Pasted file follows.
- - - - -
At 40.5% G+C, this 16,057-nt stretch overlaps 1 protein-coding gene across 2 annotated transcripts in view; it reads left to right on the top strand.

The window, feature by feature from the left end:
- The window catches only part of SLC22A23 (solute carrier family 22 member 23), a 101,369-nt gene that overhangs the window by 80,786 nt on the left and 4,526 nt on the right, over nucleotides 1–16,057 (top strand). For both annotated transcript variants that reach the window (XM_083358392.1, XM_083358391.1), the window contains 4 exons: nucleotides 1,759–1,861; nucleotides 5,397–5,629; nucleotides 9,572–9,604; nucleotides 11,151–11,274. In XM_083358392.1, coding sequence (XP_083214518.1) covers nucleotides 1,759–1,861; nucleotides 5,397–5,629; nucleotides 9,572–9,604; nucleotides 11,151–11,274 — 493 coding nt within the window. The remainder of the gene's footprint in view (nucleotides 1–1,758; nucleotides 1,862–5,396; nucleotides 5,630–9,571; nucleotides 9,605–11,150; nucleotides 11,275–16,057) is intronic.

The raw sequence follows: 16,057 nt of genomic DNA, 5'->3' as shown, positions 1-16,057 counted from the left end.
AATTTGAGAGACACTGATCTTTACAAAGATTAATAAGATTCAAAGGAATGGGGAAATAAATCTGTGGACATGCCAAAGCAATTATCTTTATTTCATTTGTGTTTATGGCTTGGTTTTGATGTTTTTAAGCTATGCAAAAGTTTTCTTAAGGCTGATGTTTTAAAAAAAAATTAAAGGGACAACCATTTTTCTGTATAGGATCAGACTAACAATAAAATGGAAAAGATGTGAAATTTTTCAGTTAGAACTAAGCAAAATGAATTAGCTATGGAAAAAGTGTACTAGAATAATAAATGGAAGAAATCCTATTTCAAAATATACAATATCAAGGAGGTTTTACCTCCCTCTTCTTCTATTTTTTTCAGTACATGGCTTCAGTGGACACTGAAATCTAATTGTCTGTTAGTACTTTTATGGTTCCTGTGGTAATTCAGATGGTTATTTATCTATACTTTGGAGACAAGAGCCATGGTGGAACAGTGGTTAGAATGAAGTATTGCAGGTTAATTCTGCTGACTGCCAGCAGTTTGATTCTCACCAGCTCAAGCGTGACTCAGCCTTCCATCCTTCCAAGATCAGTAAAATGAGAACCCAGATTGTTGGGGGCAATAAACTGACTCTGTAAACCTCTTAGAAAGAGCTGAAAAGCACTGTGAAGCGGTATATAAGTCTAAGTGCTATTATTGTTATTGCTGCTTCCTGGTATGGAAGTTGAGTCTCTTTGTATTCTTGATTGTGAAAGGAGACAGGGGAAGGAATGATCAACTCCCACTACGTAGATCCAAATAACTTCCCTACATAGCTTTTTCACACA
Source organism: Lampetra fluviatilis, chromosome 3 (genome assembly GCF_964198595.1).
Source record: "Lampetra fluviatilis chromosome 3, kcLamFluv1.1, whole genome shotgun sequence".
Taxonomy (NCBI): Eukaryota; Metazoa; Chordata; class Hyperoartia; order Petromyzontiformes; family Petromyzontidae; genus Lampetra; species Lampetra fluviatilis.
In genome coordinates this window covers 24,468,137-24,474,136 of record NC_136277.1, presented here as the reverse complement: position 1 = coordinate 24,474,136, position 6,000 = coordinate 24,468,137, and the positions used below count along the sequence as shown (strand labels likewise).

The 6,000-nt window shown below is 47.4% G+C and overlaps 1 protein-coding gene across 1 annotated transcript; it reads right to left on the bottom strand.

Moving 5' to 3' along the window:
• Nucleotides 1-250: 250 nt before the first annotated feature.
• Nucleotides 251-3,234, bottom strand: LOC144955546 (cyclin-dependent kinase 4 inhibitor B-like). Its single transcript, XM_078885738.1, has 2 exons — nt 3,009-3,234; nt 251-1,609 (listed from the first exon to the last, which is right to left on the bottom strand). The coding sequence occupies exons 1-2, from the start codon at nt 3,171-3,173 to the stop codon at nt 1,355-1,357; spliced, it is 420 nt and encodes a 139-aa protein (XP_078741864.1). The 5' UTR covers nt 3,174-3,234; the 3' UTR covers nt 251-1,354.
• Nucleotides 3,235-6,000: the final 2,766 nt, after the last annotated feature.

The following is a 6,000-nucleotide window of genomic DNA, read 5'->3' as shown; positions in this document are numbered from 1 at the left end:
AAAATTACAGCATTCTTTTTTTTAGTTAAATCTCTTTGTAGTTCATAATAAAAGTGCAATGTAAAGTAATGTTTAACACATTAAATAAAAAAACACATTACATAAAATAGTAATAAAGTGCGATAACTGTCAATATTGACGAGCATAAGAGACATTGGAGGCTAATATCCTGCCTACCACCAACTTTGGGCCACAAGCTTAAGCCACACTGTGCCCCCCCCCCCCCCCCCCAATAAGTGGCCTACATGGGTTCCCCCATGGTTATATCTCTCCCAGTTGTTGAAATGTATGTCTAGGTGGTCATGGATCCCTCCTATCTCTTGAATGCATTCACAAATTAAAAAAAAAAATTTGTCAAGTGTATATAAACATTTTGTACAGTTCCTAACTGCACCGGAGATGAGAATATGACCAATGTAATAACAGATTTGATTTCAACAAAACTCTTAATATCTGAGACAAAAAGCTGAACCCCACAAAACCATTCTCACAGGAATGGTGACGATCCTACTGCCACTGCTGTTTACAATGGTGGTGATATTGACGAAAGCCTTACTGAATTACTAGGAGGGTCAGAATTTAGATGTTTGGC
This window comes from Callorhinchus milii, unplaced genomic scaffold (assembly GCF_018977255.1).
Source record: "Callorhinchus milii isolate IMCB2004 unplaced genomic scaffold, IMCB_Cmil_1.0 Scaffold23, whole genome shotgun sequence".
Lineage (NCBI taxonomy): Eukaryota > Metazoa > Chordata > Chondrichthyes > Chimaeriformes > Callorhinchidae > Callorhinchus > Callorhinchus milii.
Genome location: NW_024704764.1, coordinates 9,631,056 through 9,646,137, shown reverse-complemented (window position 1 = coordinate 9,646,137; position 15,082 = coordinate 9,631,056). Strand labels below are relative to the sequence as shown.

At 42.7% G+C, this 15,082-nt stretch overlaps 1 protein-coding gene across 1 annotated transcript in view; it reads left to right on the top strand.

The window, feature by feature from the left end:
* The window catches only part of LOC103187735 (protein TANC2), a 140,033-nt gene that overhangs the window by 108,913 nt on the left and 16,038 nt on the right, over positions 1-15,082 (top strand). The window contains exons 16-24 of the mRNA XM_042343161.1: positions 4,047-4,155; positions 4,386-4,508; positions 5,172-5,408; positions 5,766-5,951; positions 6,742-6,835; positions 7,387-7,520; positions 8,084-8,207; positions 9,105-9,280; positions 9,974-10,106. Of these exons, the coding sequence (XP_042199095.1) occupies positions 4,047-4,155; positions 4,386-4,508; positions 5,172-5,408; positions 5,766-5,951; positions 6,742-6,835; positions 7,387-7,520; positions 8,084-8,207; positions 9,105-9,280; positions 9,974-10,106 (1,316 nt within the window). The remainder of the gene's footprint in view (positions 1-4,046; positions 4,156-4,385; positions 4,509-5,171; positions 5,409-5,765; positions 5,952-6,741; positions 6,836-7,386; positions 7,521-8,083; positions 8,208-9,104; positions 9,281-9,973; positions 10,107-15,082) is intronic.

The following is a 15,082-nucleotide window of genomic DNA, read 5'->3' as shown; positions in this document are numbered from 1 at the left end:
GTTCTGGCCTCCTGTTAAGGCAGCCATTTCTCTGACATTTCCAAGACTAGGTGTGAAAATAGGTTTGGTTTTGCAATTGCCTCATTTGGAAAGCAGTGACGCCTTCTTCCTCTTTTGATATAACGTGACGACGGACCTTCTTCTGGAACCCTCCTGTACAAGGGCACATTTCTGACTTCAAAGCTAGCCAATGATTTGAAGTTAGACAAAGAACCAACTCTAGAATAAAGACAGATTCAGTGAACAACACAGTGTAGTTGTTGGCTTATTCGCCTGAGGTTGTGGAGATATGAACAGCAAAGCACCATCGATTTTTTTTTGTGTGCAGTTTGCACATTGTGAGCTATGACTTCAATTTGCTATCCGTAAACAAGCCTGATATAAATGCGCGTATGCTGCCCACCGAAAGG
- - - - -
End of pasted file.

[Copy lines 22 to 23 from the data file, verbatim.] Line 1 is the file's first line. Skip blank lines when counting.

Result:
The window, feature by feature from the left end:
* The window catches only part of LOC103187735 (protein TANC2), a 140,033-nt gene that overhangs the window by 108,913 nt on the left and 16,038 nt on the right, over positions 1-15,082 (top strand). The window contains exons 16-24 of the mRNA XM_042343161.1: positions 4,047-4,155; positions 4,386-4,508; positions 5,172-5,408; positions 5,766-5,951; positions 6,742-6,835; positions 7,387-7,520; positions 8,084-8,207; positions 9,105-9,280; positions 9,974-10,106. Of these exons, the coding sequence (XP_042199095.1) occupies positions 4,047-4,155; positions 4,386-4,508; positions 5,172-5,408; positions 5,766-5,951; positions 6,742-6,835; positions 7,387-7,520; positions 8,084-8,207; positions 9,105-9,280; positions 9,974-10,106 (1,316 nt within the window). The remainder of the gene's footprint in view (positions 1-4,046; positions 4,156-4,385; positions 4,509-5,171; positions 5,409-5,765; positions 5,952-6,741; positions 6,836-7,386; positions 7,521-8,083; positions 8,208-9,104; positions 9,281-9,973; positions 10,107-15,082) is intronic.